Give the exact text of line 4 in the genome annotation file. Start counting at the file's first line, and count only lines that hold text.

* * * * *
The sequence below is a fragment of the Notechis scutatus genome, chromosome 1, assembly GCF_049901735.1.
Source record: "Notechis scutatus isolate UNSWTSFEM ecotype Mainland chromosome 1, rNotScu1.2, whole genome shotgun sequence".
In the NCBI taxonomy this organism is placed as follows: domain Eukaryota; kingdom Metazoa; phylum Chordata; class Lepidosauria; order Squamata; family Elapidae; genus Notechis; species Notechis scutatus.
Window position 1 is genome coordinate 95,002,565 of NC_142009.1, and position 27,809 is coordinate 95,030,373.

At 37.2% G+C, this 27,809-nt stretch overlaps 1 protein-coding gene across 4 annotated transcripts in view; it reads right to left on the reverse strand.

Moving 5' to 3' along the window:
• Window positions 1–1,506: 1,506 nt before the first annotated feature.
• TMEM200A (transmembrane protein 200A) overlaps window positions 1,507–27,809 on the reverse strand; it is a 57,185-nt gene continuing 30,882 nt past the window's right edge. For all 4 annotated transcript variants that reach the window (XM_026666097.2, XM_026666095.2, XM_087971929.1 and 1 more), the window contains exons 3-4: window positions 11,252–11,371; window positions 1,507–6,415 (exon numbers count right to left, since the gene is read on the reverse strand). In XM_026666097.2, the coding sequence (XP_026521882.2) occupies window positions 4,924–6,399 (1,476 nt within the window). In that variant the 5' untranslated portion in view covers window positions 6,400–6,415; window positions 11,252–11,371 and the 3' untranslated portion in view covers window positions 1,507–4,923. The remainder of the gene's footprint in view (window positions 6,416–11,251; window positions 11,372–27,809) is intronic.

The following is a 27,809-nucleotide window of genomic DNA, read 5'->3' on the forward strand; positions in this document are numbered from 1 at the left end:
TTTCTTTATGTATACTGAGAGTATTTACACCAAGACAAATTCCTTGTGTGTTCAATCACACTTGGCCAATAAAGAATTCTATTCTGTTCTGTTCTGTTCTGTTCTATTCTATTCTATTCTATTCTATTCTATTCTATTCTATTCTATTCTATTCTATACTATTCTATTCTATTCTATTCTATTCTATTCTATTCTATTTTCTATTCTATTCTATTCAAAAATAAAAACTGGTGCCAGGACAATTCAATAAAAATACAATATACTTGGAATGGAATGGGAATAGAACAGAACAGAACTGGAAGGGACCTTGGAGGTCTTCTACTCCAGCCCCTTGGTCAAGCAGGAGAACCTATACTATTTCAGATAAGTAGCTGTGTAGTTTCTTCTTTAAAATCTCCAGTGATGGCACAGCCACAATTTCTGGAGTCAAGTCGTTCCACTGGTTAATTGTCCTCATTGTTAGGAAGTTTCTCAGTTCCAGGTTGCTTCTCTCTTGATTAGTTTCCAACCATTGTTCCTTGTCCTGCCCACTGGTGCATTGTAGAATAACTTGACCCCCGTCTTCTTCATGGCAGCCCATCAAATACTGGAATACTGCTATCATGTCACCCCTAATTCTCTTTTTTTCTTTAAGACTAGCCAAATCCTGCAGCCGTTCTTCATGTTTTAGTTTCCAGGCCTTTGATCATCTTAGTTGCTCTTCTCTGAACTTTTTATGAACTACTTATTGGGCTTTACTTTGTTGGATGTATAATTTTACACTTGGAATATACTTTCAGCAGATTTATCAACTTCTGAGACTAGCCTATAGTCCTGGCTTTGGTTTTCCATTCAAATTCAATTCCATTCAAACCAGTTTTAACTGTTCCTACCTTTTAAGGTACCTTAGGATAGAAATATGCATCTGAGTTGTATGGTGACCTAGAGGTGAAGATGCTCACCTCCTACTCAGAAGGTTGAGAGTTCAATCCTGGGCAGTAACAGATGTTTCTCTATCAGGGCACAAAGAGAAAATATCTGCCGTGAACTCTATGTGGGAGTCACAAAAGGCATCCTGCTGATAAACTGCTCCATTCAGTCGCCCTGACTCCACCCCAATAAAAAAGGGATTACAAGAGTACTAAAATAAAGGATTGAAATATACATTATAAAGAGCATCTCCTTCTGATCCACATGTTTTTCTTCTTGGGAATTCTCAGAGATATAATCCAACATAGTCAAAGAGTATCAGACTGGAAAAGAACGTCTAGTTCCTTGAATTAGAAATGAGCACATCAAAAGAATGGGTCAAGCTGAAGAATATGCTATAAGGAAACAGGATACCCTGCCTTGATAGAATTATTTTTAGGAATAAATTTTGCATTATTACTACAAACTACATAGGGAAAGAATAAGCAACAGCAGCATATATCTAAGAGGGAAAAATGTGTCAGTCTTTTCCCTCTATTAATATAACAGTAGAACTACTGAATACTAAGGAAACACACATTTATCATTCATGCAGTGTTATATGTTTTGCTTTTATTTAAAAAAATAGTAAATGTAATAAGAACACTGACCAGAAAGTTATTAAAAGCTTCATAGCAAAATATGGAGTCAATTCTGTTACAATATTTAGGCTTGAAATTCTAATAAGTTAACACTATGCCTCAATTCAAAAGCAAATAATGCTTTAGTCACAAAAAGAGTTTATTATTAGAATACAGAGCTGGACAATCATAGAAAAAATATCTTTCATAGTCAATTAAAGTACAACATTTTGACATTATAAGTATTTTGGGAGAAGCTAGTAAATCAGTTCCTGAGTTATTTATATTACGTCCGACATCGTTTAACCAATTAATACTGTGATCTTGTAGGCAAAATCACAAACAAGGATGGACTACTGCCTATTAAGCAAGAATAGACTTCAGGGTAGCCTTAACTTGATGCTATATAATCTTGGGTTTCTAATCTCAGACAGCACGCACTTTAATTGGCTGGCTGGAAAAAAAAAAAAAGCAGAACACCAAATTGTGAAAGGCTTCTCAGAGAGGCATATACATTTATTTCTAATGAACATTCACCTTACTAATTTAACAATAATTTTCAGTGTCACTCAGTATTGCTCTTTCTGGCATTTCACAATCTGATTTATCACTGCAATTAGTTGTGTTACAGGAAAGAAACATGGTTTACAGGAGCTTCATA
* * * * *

Window position 1 is genome coordinate 95,002,565 of NC_142009.1, and position 27,809 is coordinate 95,030,373.